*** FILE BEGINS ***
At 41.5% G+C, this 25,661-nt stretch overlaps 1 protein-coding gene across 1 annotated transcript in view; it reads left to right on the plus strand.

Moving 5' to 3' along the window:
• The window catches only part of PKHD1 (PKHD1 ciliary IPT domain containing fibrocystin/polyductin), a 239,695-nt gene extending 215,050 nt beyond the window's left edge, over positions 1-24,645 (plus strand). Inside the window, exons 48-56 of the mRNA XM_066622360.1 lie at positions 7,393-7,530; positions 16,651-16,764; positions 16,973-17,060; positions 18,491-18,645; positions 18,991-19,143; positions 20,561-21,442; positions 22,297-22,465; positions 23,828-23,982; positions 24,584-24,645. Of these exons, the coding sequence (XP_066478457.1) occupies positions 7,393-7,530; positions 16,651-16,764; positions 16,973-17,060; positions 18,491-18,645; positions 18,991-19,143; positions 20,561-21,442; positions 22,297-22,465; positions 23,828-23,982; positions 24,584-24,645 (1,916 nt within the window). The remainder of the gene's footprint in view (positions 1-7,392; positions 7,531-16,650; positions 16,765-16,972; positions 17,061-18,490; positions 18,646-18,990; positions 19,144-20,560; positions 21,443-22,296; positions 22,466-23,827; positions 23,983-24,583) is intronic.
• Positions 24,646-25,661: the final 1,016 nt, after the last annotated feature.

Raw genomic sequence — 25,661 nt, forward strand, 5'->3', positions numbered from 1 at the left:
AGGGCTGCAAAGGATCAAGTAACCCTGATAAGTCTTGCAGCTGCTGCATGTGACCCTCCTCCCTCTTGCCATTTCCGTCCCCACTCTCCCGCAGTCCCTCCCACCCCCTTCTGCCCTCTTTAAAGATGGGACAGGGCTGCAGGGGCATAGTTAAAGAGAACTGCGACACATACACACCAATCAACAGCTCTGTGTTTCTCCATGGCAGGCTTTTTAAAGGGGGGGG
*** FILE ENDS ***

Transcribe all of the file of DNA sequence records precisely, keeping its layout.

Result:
At 41.5% G+C, this 25,661-nt stretch overlaps 1 protein-coding gene across 1 annotated transcript in view; it reads left to right on the plus strand.

Moving 5' to 3' along the window:
• The window catches only part of PKHD1 (PKHD1 ciliary IPT domain containing fibrocystin/polyductin), a 239,695-nt gene extending 215,050 nt beyond the window's left edge, over positions 1-24,645 (plus strand). Inside the window, exons 48-56 of the mRNA XM_066622360.1 lie at positions 7,393-7,530; positions 16,651-16,764; positions 16,973-17,060; positions 18,491-18,645; positions 18,991-19,143; positions 20,561-21,442; positions 22,297-22,465; positions 23,828-23,982; positions 24,584-24,645. Of these exons, the coding sequence (XP_066478457.1) occupies positions 7,393-7,530; positions 16,651-16,764; positions 16,973-17,060; positions 18,491-18,645; positions 18,991-19,143; positions 20,561-21,442; positions 22,297-22,465; positions 23,828-23,982; positions 24,584-24,645 (1,916 nt within the window). The remainder of the gene's footprint in view (positions 1-7,392; positions 7,531-16,650; positions 16,765-16,972; positions 17,061-18,490; positions 18,646-18,990; positions 19,144-20,560; positions 21,443-22,296; positions 22,466-23,827; positions 23,983-24,583) is intronic.
• Positions 24,646-25,661: the final 1,016 nt, after the last annotated feature.

Raw genomic sequence — 25,661 nt, forward strand, 5'->3', positions numbered from 1 at the left:
AGGGCTGCAAAGGATCAAGTAACCCTGATAAGTCTTGCAGCTGCTGCATGTGACCCTCCTCCCTCTTGCCATTTCCGTCCCCACTCTCCCGCAGTCCCTCCCACCCCCTTCTGCCCTCTTTAAAGATGGGACAGGGCTGCAGGGGCATAGTTAAAGAGAACTGCGACACATACACACCAATCAACAGCTCTGTGTTTCTCCATGGCAGGCTTTTTAAAGGGGGGGG